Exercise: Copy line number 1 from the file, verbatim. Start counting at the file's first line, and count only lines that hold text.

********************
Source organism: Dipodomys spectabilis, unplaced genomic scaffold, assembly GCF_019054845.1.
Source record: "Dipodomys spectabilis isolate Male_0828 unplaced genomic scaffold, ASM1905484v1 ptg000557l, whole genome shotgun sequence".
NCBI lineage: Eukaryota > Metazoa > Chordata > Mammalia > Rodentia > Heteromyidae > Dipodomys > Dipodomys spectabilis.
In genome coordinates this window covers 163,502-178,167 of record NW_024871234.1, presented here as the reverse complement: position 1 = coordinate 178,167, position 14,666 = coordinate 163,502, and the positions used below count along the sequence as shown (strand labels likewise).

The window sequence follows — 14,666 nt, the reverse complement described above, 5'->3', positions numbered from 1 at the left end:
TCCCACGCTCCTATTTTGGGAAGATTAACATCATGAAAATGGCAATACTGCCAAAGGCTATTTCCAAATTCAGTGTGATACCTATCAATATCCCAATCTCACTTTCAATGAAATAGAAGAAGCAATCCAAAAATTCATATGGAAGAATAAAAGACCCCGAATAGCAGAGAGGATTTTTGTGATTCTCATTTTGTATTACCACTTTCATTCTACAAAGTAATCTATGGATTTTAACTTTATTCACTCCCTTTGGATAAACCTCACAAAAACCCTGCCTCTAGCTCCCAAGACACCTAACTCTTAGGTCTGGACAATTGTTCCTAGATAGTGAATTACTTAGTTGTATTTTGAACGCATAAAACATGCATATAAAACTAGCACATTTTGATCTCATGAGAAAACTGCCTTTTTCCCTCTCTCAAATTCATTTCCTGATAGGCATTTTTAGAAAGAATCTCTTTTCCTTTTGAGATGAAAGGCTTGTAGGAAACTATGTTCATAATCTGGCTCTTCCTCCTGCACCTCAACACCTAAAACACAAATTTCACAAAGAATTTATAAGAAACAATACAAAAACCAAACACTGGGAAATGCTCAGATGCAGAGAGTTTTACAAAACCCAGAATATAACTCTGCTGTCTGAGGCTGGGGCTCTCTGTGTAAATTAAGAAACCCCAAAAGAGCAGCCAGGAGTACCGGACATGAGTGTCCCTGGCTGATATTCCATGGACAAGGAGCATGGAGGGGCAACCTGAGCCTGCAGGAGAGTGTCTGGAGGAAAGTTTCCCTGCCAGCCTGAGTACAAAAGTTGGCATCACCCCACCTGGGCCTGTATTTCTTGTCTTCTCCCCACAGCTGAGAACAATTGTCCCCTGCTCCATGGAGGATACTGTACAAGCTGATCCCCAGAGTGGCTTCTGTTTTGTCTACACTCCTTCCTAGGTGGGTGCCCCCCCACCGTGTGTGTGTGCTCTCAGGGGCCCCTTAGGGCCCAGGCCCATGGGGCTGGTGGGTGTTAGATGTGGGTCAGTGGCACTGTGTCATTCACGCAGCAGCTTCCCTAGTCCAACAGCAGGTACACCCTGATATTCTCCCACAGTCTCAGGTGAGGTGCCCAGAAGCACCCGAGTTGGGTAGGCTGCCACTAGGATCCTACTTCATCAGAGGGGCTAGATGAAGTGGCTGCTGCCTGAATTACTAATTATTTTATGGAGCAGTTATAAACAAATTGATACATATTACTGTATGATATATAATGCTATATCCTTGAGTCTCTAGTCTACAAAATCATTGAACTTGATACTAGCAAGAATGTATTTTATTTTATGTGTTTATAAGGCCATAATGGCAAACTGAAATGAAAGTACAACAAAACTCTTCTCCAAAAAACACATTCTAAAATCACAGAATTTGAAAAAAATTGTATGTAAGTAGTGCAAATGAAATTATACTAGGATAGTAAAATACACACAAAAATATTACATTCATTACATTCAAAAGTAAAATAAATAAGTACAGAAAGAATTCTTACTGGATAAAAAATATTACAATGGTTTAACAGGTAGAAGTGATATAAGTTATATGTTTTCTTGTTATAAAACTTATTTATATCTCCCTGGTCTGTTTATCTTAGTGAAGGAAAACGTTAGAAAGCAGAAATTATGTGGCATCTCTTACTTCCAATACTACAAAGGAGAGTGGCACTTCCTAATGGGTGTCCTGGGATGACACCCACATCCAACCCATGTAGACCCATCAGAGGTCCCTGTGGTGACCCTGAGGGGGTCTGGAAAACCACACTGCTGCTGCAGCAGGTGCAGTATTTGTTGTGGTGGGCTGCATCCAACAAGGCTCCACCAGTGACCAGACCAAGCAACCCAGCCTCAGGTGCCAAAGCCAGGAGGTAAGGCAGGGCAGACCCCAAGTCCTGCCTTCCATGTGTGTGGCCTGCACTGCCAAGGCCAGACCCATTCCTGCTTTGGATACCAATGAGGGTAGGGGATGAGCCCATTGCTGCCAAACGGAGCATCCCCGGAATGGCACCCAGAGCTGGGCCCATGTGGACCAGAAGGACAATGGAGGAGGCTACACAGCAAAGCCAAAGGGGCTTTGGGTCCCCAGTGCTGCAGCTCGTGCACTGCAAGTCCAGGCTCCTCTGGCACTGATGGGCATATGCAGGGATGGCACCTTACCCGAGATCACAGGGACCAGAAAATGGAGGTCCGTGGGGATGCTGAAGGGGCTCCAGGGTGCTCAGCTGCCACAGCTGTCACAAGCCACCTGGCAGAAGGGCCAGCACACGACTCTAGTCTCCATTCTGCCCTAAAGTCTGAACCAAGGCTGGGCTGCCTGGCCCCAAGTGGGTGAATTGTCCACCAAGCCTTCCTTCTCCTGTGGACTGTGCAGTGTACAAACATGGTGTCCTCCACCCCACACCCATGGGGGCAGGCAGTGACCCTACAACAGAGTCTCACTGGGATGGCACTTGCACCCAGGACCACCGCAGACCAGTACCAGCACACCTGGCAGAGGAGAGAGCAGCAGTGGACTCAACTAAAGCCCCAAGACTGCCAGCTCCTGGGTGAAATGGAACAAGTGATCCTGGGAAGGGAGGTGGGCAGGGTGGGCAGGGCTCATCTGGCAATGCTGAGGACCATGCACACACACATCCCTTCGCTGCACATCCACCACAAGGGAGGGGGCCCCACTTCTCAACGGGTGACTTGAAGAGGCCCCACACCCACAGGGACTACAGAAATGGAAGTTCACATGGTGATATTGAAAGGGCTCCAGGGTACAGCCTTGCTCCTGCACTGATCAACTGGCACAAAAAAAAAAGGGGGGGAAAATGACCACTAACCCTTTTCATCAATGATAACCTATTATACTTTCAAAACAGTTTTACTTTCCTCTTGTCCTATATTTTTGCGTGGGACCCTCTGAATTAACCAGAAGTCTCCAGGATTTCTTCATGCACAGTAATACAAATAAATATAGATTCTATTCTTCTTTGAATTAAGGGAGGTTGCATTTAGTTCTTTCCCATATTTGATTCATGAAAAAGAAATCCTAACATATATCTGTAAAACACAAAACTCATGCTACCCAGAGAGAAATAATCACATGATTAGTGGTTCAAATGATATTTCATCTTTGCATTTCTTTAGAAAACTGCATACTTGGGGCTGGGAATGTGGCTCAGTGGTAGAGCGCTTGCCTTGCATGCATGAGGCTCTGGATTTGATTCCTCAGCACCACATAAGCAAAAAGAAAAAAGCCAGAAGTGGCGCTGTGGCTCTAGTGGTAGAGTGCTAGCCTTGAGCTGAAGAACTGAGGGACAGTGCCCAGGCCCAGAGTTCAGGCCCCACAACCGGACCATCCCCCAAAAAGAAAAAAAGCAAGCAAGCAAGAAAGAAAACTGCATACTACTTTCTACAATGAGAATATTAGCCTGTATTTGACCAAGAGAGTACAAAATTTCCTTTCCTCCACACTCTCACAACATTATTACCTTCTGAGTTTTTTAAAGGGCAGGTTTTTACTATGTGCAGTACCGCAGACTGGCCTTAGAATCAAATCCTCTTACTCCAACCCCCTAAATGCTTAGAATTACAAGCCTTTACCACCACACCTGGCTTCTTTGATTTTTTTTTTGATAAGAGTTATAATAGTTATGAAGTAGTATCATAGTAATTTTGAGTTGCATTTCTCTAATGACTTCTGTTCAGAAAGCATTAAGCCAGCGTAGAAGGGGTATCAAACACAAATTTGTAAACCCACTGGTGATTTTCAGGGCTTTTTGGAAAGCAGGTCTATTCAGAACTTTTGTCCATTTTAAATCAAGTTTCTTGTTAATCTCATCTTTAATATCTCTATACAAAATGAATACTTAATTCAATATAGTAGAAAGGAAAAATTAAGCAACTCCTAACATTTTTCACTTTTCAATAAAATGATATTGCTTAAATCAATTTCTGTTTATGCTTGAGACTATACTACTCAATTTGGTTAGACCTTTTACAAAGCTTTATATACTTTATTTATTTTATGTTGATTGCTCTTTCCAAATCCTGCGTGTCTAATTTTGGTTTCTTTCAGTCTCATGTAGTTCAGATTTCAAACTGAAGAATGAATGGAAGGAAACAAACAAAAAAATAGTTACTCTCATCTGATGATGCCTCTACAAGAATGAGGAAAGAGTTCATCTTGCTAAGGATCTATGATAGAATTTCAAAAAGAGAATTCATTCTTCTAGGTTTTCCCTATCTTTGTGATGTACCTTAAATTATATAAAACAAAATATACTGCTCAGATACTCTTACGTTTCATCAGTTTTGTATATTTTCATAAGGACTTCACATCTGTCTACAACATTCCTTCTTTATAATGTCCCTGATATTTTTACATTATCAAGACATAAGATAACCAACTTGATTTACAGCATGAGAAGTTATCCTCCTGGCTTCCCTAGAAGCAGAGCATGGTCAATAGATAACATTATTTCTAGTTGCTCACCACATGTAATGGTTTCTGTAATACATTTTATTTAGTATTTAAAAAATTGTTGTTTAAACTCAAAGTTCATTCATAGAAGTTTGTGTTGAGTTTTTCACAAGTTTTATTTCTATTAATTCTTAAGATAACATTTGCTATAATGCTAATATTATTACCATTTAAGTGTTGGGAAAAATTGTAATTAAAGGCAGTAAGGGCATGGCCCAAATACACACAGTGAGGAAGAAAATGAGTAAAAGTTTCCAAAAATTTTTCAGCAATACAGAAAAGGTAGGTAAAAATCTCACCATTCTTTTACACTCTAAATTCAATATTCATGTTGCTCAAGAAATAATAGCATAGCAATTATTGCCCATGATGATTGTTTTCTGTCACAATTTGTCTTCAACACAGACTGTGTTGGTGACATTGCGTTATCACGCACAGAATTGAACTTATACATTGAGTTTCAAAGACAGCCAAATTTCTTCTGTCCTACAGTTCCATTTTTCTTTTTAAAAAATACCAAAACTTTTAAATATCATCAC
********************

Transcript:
Source organism: Dipodomys spectabilis, unplaced genomic scaffold, assembly GCF_019054845.1.